The Incredible Rock-Cut Temples of Ancient India
The ancient landscapes of India, from Kashmir to Tamil Nadu, consist of some astounding rock-cut cave temples that are not only rich with clues about ancient and medieval cultures, but each one of these darkened chambers celebrates the amazing achievements of structural engineering and architectural planning by societies whose identities are lost in time. Their craftsmanship leaves one in awe about the many civilizations that existed on this subcontinent before the rise of modern India.
Sketch of the interior of Ajanta cave 19 (the big chaitya) by James Fergusson (1808-1886). (Public Domain)
Historians and archaeologists formally refer to cave architecture and their sculptures as ‘rock-cut architecture’ which implies the act of carving habitable chambers out of natural gaps in rock formations. The earliest cave dwellers used natural fissures for a variety of purposes such as shelters and hunting camps, but over the last 2,000 years rock-cut architecture has been mostly of a religious nature with more than 1,500 rock-cut structures existing in India alone.
Cave temple distribution map showing the time period in which they were built, highlighting that most were created in the second period under the rule of the Vakataka king Harishena (475 - 500 AD). (Woudloper/ CC BY-SA 4.0)
From Hunting Camps to Religious Temples
Rock-cut architecture and the construction skills required to build Buddhist temples in hollowed out rock faces was imported from ancient China to Central Asia, where excavating and decorating them was viewed as a pious act by monks and artisans. The major elements of cave architecture in India can be grouped into three formats, relating to the three major religions: Buddhist, Hindu and Jain caves.
According to Dr Lisa Nadine Owen in her 2006 thesis Beyond Buddhist and Brahmanical Activity: ‘The Place of the Jain Rock-Cut Excavations at Ellora,’ Buddhist sects, or chita, in Hinayana and Mahayana were places of worship used by the monks and they generally had central objects of worship called Stupa depicting Buddha in various postures. Vihara caves are the residences of the monks and Hinayana Vihara have Stupa’s without images of Buddha while Mahayana Vihara display sculptures related to the spiritual traditions of Buddhism. The measurements of floor plans and wall elevations of most cave temples also correspond with spiritual concepts.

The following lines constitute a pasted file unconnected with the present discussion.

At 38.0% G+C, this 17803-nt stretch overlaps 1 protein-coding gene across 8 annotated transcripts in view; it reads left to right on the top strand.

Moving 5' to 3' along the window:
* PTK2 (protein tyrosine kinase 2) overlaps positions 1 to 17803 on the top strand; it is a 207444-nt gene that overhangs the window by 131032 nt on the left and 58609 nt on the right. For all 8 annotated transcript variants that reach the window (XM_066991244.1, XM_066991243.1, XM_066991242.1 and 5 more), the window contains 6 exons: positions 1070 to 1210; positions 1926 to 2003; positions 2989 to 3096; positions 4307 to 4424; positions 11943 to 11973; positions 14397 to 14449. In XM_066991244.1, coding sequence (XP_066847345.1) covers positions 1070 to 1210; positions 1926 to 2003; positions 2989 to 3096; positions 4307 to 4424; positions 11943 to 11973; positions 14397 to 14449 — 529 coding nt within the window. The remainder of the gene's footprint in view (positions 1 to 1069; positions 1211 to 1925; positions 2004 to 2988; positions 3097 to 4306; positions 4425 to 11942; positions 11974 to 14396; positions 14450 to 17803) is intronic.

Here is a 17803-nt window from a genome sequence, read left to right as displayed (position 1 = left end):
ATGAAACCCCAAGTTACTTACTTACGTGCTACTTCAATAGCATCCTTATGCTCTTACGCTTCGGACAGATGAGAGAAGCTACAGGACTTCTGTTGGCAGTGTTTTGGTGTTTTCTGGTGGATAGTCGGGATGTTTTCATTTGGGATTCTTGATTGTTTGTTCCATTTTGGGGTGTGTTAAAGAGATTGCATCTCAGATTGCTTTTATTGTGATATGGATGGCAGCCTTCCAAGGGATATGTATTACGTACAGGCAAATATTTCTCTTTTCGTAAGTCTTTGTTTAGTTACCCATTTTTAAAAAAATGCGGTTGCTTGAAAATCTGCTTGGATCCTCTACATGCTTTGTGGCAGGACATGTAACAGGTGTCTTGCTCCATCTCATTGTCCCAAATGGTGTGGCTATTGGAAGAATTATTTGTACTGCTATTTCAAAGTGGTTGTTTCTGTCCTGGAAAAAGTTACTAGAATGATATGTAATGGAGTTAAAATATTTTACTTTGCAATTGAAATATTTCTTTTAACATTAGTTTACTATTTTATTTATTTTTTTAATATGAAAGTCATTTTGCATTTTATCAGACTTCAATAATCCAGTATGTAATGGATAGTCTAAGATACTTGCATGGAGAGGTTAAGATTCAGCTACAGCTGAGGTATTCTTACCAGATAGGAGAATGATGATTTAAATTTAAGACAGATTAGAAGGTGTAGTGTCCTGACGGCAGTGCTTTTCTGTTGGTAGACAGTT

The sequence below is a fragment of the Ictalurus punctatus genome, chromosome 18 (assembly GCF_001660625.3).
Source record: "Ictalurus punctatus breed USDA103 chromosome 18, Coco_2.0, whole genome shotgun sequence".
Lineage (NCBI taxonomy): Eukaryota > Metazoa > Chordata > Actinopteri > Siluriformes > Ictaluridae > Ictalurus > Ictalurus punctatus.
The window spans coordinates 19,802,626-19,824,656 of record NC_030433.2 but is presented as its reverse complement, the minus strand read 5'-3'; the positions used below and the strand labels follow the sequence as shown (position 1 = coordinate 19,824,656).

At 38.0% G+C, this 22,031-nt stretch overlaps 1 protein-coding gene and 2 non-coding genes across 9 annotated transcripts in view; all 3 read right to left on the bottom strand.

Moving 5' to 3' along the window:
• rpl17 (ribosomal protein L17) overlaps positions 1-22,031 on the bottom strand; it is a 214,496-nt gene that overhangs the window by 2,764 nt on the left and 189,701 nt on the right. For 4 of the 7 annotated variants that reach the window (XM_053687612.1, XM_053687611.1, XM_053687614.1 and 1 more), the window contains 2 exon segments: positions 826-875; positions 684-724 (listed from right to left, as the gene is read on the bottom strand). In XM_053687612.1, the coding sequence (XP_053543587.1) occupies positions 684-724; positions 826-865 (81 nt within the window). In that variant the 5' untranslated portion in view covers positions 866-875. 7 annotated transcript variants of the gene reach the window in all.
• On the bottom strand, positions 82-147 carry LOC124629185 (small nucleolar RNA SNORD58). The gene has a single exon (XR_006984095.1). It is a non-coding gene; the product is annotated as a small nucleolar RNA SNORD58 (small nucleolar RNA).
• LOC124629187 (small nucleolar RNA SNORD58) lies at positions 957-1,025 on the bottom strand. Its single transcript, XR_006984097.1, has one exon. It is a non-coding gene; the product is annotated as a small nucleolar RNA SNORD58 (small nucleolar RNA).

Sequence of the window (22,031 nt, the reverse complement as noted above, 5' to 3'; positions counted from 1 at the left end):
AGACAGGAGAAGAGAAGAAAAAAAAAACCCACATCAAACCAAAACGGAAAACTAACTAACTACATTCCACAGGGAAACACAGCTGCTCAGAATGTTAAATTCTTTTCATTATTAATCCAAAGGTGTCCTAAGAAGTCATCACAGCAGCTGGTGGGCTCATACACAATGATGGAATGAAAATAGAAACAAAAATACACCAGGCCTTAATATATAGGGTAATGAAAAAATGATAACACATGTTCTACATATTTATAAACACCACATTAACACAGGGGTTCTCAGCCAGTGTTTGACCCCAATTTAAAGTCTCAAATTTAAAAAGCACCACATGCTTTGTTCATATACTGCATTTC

Plan and elevation of the Kanha Cave vihara in the Nasik Caves, first century BC, which is regarded as one of the earliest in India. (Public Domain)
Hindu caves were mostly created in the period between the fourth and eighth centuries and are regarded as a continuation of the Buddhist cave architecture
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Ashley Cowie is a Scottish historian, author and documentary filmmaker presenting original perspectives on historical problems, in accessible and exciting ways. His books, articles and television shows explore lost cultures and kingdoms, ancient crafts and artifacts, symbols and architecture, myths and legends telling thought-provoking stories which together offer insights into our shared social history. www.ashleycowie.com.
Top Image The Ajanta Cave temples of the Aurangabad district of Maharashtra consists of 30 rock-cut Buddhist cave monuments dating from the second century BC to about 480 AD. (C .SHELARE /CC BY-SA 3.0)
By Ashley Cowie